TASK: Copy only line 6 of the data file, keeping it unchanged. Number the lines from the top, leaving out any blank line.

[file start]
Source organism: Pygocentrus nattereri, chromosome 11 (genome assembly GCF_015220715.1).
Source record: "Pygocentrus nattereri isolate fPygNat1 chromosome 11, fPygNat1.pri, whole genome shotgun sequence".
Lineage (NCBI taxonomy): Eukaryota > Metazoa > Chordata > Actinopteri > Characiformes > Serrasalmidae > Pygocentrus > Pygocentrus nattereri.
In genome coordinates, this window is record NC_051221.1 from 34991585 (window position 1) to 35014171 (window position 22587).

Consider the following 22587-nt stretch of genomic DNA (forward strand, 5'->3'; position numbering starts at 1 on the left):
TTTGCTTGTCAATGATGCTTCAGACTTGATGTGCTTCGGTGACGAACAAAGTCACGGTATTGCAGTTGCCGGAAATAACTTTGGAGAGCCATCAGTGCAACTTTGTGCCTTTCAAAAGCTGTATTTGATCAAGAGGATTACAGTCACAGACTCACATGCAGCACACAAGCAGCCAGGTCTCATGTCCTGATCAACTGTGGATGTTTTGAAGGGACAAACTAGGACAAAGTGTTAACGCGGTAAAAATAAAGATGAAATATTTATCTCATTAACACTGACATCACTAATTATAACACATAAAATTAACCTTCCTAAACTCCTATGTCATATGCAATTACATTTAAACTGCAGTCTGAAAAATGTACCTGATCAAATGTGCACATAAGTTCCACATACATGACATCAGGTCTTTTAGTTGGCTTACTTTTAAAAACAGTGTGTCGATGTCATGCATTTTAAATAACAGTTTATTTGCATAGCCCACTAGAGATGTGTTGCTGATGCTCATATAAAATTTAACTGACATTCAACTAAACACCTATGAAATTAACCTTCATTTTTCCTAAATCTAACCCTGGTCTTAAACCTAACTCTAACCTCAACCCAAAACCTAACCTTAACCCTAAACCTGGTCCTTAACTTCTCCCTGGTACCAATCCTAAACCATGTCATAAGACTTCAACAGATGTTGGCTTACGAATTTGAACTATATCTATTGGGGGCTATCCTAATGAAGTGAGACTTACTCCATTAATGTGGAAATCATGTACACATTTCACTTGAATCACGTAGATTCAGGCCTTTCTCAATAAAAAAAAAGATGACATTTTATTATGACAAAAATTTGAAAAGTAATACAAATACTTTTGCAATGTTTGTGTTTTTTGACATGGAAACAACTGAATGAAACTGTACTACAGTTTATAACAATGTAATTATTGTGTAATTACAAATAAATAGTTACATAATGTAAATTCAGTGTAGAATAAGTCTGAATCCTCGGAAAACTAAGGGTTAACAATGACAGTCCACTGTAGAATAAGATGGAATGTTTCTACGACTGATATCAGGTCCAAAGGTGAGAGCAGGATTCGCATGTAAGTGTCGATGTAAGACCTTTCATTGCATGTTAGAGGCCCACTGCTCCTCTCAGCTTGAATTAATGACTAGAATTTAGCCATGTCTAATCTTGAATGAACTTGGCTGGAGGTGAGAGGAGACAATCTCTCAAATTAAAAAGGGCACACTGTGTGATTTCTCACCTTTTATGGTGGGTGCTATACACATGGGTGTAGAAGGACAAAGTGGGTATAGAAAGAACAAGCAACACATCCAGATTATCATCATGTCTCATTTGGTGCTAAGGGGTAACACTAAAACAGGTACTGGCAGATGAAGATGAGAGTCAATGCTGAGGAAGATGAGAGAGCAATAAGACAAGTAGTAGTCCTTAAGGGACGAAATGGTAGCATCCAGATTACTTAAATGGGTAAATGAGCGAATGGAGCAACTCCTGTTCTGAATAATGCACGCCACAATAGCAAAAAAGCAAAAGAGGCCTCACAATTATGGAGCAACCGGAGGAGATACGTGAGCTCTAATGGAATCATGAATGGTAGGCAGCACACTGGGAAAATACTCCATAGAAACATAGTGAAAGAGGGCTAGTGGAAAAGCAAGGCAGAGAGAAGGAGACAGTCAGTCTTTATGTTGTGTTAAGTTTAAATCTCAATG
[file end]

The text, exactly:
TTTGCTTGTCAATGATGCTTCAGACTTGATGTGCTTCGGTGACGAACAAAGTCACGGTATTGCAGTTGCCGGAAATAACTTTGGAGAGCCATCAGTGCAACTTTGTGCCTTTCAAAAGCTGTATTTGATCAAGAGGATTACAGTCACAGACTCACATGCAGCACACAAGCAGCCAGGTCTCATGTCCTGATCAACTGTGGATGTTTTGAAGGGACAAACTAGGACAAAGTGTTAACGCGGTAAAAATAAAGATGAAATATTTATCTCATTAACACTGACATCACTAATTATAACACATAAAATTAACCTTCCTAAACTCCTATGTCATATGCAATTACATTTAAACTGCAGTCTGAAAAATGTACCTGATCAAATGTGCACATAAGTTCCACATACATGACATCAGGTCTTTTAGTTGGCTTACTTTTAAAAACAGTGTGTCGATGTCATGCATTTTAAATAACAGTTTATTTGCATAGCCCACTAGAGATGTGTTGCTGATGCTCATATAAAATTTAACTGACATTCAACTAAACACCTATGAAATTAACCTTCATTTTTCCTAAATCTAACCCTGGTCTTAAACCTAACTCTAACCTCAACCCAAAACCTAACCTTAACCCTAAACCTGGTCCTTAACTTCTCCCTGGTACCAATCCTAAACCATGTCATAAGACTTCAACAGATGTTGGCTTACGAATTTGAACTATATCTATTGGGGGCTATCCTAATGAAGTGAGACTTACTCCATTAATGTGGAAATCATGTACACATTTCACTTGAATCACGTAGATTCAGGCCTTTCTCAATAAAAAAAAAGATGACATTTTATTATGACAAAAATTTGAAAAGTAATACAAATACTTTTGCAATGTTTGTGTTTTTTGACATGGAAACAACTGAATGAAACTGTACTACAGTTTATAACAATGTAATTATTGTGTAATTACAAATAAATAGTTACATAATGTAAATTCAGTGTAGAATAAGTCTGAATCCTCGGAAAACTAAGGGTTAACAATGACAGTCCACTGTAGAATAAGATGGAATGTTTCTACGACTGATATCAGGTCCAAAGGTGAGAGCAGGATTCGCATGTAAGTGTCGATGTAAGACCTTTCATTGCATGTTAGAGGCCCACTGCTCCTCTCAGCTTGAATTAATGACTAGAATTTAGCCATGTCTAATCTTGAATGAACTTGGCTGGAGGTGAGAGGAGACAATCTCTCAAATTAAAAAGGGCACACTGTGTGATTTCTCACCTTTTATGGTGGGTGCTATACACATGGGTGTAGAAGGACAAAGTGGGTATAGAAAGAACAAGCAACACATCCAGATTATCATCATGTCTCATTTGGTGCTAAGGGGTAACACTAAAACAGGTACTGGCAGATGAAGATGAGAGTCAATGCTGAGGAAGATGAGAGAGCAATAAGACAAGTAGTAGTCCTTAAGGGACGAAATGGTAGCATCCAGATTACTTAAATGGGTAAATGAGCGAATGGAGCAACTCCTGTTCTGAATAATGCACGCCACAATAGCAAAAAAGCAAAAGAGGCCTCACAATTATGGAGCAACCGGAGGAGATACGTGAGCTCTAATGGAATCATGAATGGTAGGCAGCACACTGGGAAAATACTCCATAGAAACATAGTGAAAGAGGGCTAGTGGAAAAGCAAGGCAGAGAGAAGGAGACAGTCAGTCTTTATGTTGTGTTAAGTTTAAATCTCAATG